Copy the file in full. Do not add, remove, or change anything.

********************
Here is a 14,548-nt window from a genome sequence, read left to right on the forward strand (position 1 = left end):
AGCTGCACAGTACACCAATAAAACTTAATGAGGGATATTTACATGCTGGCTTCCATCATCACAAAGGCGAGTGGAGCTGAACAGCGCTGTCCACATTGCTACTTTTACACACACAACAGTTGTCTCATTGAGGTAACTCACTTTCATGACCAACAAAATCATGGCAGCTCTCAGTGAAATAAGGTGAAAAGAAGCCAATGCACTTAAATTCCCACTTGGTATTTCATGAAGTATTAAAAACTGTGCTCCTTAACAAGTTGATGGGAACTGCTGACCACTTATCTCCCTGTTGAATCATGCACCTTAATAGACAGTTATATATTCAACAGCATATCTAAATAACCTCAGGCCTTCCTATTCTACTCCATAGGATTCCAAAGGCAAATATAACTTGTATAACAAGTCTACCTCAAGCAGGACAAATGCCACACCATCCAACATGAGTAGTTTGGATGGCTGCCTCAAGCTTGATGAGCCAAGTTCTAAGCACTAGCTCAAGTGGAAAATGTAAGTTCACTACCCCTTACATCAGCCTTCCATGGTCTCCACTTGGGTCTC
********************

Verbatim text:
Here is a 14,548-nt window from a genome sequence, read left to right on the forward strand (position 1 = left end):
AGCTGCACAGTACACCAATAAAACTTAATGAGGGATATTTACATGCTGGCTTCCATCATCACAAAGGCGAGTGGAGCTGAACAGCGCTGTCCACATTGCTACTTTTACACACACAACAGTTGTCTCATTGAGGTAACTCACTTTCATGACCAACAAAATCATGGCAGCTCTCAGTGAAATAAGGTGAAAAGAAGCCAATGCACTTAAATTCCCACTTGGTATTTCATGAAGTATTAAAAACTGTGCTCCTTAACAAGTTGATGGGAACTGCTGACCACTTATCTCCCTGTTGAATCATGCACCTTAATAGACAGTTATATATTCAACAGCATATCTAAATAACCTCAGGCCTTCCTATTCTACTCCATAGGATTCCAAAGGCAAATATAACTTGTATAACAAGTCTACCTCAAGCAGGACAAATGCCACACCATCCAACATGAGTAGTTTGGATGGCTGCCTCAAGCTTGATGAGCCAAGTTCTAAGCACTAGCTCAAGTGGAAAATGTAAGTTCACTACCCCTTACATCAGCCTTCCATGGTCTCCACTTGGGTCTC